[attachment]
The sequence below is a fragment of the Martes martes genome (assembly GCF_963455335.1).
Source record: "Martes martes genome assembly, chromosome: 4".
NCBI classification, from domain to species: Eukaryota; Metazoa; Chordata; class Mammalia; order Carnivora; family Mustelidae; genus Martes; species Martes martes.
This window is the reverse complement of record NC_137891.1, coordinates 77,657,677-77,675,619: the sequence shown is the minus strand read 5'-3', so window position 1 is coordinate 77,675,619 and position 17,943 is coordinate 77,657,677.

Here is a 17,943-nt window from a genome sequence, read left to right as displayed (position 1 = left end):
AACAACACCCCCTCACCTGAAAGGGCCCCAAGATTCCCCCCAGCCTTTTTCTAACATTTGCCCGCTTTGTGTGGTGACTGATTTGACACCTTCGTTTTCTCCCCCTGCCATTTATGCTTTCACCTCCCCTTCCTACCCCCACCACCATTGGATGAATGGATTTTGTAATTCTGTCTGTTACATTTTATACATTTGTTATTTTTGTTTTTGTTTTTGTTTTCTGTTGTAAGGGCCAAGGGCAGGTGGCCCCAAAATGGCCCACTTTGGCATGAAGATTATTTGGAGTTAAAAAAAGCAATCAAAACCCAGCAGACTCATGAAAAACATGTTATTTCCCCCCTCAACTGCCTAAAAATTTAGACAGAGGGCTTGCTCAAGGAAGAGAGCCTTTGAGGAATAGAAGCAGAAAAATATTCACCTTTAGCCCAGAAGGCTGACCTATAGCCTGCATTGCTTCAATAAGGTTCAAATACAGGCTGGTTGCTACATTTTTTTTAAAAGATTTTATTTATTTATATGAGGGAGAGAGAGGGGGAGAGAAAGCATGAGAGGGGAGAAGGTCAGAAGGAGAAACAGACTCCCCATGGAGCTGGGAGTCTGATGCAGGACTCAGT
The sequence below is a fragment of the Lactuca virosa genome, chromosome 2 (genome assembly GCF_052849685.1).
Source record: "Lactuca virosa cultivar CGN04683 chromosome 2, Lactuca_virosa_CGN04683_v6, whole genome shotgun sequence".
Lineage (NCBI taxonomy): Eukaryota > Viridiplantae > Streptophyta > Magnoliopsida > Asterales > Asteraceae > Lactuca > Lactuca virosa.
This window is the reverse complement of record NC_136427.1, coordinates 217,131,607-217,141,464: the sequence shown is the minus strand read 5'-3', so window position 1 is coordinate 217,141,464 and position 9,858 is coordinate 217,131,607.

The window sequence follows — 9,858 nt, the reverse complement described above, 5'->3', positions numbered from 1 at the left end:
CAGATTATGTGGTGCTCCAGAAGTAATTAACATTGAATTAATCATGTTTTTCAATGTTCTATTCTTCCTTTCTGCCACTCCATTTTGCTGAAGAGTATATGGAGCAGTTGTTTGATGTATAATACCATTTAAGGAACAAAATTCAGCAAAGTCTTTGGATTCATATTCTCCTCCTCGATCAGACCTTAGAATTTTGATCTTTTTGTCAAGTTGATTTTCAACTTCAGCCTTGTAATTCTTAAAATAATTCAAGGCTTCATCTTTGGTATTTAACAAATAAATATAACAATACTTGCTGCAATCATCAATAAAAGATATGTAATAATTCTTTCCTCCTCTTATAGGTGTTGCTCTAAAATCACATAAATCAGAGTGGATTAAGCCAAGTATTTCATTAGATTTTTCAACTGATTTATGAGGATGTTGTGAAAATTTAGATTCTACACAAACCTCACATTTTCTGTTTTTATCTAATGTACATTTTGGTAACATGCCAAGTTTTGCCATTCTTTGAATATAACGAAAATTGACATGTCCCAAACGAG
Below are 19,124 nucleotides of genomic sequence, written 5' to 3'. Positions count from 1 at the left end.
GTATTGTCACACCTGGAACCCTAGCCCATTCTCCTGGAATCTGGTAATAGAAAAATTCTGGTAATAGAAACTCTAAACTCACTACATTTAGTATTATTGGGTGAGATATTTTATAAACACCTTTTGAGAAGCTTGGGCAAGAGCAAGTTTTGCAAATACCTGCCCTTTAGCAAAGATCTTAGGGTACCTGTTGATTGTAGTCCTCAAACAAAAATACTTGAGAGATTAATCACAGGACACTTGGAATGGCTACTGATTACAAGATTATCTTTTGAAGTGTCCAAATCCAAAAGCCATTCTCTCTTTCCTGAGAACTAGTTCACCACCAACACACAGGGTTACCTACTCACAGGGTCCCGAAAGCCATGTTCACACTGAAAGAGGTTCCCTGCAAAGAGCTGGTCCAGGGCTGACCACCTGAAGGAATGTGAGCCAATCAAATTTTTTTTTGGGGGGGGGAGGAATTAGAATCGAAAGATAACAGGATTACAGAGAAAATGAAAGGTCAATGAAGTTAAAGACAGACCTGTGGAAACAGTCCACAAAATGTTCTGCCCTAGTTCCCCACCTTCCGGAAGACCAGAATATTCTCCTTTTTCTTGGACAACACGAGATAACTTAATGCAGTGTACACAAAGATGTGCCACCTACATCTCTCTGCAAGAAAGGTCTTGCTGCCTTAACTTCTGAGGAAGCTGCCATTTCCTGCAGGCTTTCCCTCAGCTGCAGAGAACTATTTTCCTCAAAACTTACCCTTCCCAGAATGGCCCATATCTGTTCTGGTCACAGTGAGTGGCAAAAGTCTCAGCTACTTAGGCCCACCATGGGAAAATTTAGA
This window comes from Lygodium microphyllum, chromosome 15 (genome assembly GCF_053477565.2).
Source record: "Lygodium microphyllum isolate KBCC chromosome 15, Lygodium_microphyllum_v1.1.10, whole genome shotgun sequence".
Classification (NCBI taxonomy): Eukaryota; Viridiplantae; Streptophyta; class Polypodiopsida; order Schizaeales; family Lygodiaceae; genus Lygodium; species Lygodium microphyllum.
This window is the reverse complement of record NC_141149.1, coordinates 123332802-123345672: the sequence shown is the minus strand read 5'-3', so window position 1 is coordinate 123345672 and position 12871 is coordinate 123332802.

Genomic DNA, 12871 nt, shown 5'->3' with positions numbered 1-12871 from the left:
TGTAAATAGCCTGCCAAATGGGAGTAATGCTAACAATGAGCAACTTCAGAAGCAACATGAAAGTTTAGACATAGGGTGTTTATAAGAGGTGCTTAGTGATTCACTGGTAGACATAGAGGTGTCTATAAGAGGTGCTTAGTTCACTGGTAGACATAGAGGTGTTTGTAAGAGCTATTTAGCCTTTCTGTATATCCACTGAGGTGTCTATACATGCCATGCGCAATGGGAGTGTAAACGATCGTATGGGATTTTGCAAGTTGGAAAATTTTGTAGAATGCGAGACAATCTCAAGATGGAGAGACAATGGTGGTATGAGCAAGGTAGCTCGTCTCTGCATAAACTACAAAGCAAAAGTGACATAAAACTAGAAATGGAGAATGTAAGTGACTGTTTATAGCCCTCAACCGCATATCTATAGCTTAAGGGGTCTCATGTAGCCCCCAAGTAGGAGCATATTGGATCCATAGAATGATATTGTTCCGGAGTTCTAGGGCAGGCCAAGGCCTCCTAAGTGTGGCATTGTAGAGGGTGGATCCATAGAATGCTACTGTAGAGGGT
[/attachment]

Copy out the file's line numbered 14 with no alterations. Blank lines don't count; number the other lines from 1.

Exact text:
GTATTGTCACACCTGGAACCCTAGCCCATTCTCCTGGAATCTGGTAATAGAAAAATTCTGGTAATAGAAACTCTAAACTCACTACATTTAGTATTATTGGGTGAGATATTTTATAAACACCTTTTGAGAAGCTTGGGCAAGAGCAAGTTTTGCAAATACCTGCCCTTTAGCAAAGATCTTAGGGTACCTGTTGATTGTAGTCCTCAAACAAAAATACTTGAGAGATTAATCACAGGACACTTGGAATGGCTACTGATTACAAGATTATCTTTTGAAGTGTCCAAATCCAAAAGCCATTCTCTCTTTCCTGAGAACTAGTTCACCACCAACACACAGGGTTACCTACTCACAGGGTCCCGAAAGCCATGTTCACACTGAAAGAGGTTCCCTGCAAAGAGCTGGTCCAGGGCTGACCACCTGAAGGAATGTGAGCCAATCAAATTTTTTTTTGGGGGGGGGAGGAATTAGAATCGAAAGATAACAGGATTACAGAGAAAATGAAAGGTCAATGAAGTTAAAGACAGACCTGTGGAAACAGTCCACAAAATGTTCTGCCCTAGTTCCCCACCTTCCGGAAGACCAGAATATTCTCCTTTTTCTTGGACAACACGAGATAACTTAATGCAGTGTACACAAAGATGTGCCACCTACATCTCTCTGCAAGAAAGGTCTTGCTGCCTTAACTTCTGAGGAAGCTGCCATTTCCTGCAGGCTTTCCCTCAGCTGCAGAGAACTATTTTCCTCAAAACTTACCCTTCCCAGAATGGCCCATATCTGTTCTGGTCACAGTGAGTGGCAAAAGTCTCAGCTACTTAGGCCCACCATGGGAAAATTTAGA